I had another birthday party yesterday! I've been excessively greedy this year and, as a result, am growing rather tired of blowing out candles! Yesterday was all about my family. The plan had been to go to Cambridge, yet again, but, yet again, the weather was inclement. As yesterday approached, it became clearer and clearer that the mother of all storms was going to race across the country at lunchtime, and wreck any plans I might have had for punting.
The huge irony was that I'd asked Michael to join us as recompense for the fact that it had slung it down with rain the last time we'd tried to go punting. Michael is an Oxford man, so it's become something of an obsession for me to prove to him that punting in Cambridge is a superior experience.
As we drove up, we were brutally attacked by a thunder storm. Lightning. Bucket loads of rain creating aqua-planing opportunities on the roads. Ghastly driving conditions. I looked at the sky and bid a bitter farewell to the concept of punting.
Cambridge was a wash-out. Chinese tourists were standing, miserably, under every doorway and awning. We met my parents in the Bath House pub where we ate vegetarian fish and chips. My Mum had a child's portion of macaroni cheese. She's lost a phenomenal amount of weight recently, largely by cutting down on the size of her portions and eating what she does have very slowly. It's done the trick, she looks amazing, but I can't help but feel a little sorry for her when I see her tiny little plates of food!
The rain drove my parents back home after we'd eaten. Michael and I decided to stick around and wait for Brother Edward and Sascha to arrive, and had a wander around the shops. At one point we could hear a busker playing the accordion somewhere in the distance. "How come accordion players always sound like they're playing The Lambada?" I asked. As we approached, we realised he WAS playing The Lambada.
Edward called, and we agreed to meet him outside Kings College 15 minutes later. We went into a clothing shop in the meantime, and something rather extraordinary had happened by the time we'd emerged. The sky had suddenly become a beautiful deep blue. The sun was shining and glinting on the rain-soaked roofs and pavements of the market square. There wasn't a cloud in the sky.
Kings Parade was full of tourists, the like of which I've never seen. It might have been a product of them all suddenly emerging, relieved, from underneath awnings to make the most of the sun which, we all assumed was destined to disappear. But there were so many people there. I assumed there'd been a celebrity sighting! The large majority of them were Chinese. Maybe 80%. Brexit is very good for Chinese tourists. They come here because it's cheap, in the same way that we used to go to the Costa Del Sol. It's a delicious finger up to all the tits who voted Brexit to control the number of foreign faces they see on our streets. Raped by the Chinese. Fabulous.
We met Brother Edward and Sascha and, once again, mooted the idea of going punting. There were still no clouds in the sky...
We took a risk, there happened to be one Kings College punt left, and ten minutes later, I was on my hands and knees in said punt, scooping a huge amount of rain water into the Cam. Those boats are like buckets in a storm! We decided to stay on the backs - the stretch of water which runs along the backs of all the colleges - although probably if I'd had my time again, because the weather was so good, I might have suggested we punted all the way to Grantchester.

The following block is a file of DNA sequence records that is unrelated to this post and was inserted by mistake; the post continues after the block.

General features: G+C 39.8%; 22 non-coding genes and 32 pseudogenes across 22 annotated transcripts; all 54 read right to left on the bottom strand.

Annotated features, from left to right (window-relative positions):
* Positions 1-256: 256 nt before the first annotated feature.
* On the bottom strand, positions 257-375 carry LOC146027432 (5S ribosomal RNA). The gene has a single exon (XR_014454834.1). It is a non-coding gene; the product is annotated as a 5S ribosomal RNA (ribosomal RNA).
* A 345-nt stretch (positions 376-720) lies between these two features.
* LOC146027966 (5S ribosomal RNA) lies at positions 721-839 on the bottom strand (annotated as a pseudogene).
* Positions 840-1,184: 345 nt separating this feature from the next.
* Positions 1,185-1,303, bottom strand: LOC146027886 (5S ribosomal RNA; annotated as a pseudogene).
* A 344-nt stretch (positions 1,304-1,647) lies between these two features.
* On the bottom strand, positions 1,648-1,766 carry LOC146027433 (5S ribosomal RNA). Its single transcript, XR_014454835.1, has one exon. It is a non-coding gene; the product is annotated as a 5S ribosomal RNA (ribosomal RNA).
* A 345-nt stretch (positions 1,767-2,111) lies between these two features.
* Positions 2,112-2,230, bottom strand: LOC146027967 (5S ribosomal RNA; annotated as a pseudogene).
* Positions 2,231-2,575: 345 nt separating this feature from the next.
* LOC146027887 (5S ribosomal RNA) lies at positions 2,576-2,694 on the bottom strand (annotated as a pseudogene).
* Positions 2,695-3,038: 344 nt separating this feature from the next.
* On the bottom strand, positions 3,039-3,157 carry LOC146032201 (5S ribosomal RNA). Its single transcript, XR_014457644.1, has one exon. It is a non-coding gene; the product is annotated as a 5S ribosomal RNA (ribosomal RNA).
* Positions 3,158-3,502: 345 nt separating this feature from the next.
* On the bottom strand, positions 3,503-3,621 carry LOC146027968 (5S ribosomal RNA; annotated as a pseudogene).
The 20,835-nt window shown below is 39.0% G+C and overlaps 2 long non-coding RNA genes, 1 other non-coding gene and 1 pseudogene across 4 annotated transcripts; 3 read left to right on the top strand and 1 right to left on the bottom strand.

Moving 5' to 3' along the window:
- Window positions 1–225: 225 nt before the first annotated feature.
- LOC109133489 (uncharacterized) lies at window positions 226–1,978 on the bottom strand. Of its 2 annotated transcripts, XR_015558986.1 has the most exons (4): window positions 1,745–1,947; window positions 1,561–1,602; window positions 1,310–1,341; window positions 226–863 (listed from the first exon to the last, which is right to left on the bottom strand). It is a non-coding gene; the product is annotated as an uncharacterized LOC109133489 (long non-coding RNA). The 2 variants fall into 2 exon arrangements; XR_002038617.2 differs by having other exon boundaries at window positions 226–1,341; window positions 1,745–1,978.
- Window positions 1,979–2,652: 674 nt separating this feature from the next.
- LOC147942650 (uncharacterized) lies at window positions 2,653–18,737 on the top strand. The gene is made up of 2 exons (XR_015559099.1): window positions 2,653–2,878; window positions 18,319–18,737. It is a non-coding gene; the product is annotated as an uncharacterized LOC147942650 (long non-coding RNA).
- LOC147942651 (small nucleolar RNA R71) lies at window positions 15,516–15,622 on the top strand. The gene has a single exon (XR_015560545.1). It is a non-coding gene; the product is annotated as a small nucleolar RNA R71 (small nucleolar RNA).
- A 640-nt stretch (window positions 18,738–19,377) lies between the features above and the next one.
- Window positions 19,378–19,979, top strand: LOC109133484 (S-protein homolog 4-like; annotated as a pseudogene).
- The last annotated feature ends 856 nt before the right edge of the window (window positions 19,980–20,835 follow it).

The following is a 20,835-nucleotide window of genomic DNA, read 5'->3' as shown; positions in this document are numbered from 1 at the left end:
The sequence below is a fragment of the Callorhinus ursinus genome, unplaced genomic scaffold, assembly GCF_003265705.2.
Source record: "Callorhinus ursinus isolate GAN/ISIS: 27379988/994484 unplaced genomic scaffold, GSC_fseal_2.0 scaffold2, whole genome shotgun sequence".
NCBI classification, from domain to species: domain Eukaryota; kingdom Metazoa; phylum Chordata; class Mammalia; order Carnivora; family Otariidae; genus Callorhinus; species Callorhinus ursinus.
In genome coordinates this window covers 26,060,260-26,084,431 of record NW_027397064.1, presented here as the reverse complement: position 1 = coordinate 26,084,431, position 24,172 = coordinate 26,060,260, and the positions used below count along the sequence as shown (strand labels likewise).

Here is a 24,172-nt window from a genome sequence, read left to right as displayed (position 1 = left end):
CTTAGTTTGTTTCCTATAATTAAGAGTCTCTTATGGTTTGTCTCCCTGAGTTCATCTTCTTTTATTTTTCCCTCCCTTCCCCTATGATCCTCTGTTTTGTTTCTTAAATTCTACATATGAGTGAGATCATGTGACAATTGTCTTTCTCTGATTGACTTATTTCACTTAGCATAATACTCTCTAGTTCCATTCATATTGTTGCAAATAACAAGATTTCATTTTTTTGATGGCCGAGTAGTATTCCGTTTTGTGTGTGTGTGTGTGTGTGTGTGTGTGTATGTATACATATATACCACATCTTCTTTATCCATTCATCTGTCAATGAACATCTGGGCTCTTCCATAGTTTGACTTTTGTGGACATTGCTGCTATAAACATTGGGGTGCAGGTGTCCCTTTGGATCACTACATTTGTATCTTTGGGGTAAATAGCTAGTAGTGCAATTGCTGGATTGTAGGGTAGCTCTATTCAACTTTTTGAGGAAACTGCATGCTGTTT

Initially, the only people on the river were the professional punters, who are contracted to be out on the water come hell or high water. It made for really lovely punting conditions because everyone was obeying the rules of the water, and steering adeptly to avoid collisions. There was a moment where a group of us were thwarted by an amateur who'd managed to steer his boat so badly that it ended up horizontally in the middle of the water, creating a barricade for all who wanted to pass. I decided to steer around him to the left. He looked at me, "just a little tip" he said, patronisingly, "try to stay on the right hand of the river." I laughed openly, "I'm just trying to get around your badly-steered punt."
I punted down to Jesus Green, where the boys bought a bottle of wine, and I opened my birthday presents. Edward punted us back, and then took us beyond Kings and up to Clare College, where Michael took over, bravely punting the more dangerous Cambridge way. The Oxford punters punt from inside the boat rather than on the more perilous back platform. Wilting pansies...
We went to Thaxted in the evening. I cooked a pasta meal and we went on a glorious walk across the fields in the copper evening light. A party was happenings in a house somewhere on the outskirts of the town. They were doing karaoke. Some poor woman attempted Unchained Melody. Her angular voice sailed across the fields, forcing birds to migrate as she attempted the "I need your love" sequence, Righteous Brothers style. At that point, the singing stopped and a man's voice took over. One assumes the original vocalist either ruptured her vocal cords or she was wrestled to the floor by a passing bear. You
The pasta went down a treat and we drove home late, somewhat disrupted by the M11 which was closed. The diversion took us round the Wrekin, and it was 1am by the time I'd got home. I slept like the dead.